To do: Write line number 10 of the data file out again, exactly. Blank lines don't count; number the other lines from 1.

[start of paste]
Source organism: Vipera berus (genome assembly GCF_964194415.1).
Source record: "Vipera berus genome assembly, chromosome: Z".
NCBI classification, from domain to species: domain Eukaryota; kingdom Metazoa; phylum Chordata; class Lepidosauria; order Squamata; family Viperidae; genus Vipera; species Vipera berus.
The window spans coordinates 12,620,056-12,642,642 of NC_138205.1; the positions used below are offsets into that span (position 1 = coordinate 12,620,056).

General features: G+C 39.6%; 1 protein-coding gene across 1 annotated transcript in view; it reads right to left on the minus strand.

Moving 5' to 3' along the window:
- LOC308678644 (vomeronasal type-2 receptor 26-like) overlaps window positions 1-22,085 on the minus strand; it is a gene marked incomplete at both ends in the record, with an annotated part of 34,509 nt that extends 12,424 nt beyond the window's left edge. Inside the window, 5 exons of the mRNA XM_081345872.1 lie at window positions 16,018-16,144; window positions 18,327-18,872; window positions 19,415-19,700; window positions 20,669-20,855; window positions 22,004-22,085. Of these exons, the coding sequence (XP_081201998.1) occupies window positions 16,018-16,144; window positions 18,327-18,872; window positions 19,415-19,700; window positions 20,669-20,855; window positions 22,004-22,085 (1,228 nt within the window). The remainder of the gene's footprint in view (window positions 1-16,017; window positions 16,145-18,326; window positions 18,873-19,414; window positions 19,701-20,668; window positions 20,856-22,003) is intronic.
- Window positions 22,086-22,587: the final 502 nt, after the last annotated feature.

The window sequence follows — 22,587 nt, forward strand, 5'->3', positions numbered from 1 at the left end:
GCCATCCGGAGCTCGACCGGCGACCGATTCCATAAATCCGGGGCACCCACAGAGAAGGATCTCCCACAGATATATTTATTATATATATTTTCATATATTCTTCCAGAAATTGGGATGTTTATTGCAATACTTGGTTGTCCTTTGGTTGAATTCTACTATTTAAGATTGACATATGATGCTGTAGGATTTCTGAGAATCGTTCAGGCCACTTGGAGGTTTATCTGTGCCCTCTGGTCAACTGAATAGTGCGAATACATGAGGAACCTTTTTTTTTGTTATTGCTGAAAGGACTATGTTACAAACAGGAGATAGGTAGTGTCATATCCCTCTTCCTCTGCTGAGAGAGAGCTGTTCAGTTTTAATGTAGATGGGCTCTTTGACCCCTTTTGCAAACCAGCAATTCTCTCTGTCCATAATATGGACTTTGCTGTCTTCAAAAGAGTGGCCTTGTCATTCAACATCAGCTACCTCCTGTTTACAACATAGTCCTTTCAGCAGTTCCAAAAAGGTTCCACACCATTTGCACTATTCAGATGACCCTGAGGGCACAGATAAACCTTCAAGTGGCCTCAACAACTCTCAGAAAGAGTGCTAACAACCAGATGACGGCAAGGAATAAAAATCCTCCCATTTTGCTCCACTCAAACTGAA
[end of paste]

GCCATCCGGAGCTCGACCGGCGACCGATTCCATAAATCCGGGGCACCCACAGAGAAGGATCTCCCACAGATATATTTATTATATATATTTTCATATATTCTTCCAGAAATTGGGATGTTTATTGCAATACTTGGTTGTCCTTTGGTTGAATTCTACTATTTAAGATTGACATATGATGCTGTAGGATTTCTGAGAATCGTTCAGGCCACTTGGAGGTTTATCTGTGCCCTCTGGTCAACTGAATAGTGCGAATACATGAGGAACCTTTTTTTTTGTTATTGCTGAAAGGACTATGTTACAAACAGGAGATAGGTAGTGTCATATCCCTCTTCCTCTGCTGAGAGAGAGCTGTTCAGTTTTAATGTAGATGGGCTCTTTGACCCCTTTTGCAAACCAGCAATTCTCTCTGTCCATAATATGGACTTTGCTGTCTTCAAAAGAGTGGCCTTGTCATTCAACATCAGCTACCTCCTGTTTACAACATAGTCCTTTCAGCAGTTCCAAAAAGGTTCCACACCATTTGCACTATTCAGATGACCCTGAGGGCACAGATAAACCTTCAAGTGGCCTCAACAACTCTCAGAAAGAGTGCTAACAACCAGATGACGGCAAGGAATAAAAATCCTCCCATTTTGCTCCACTCAAACTGAA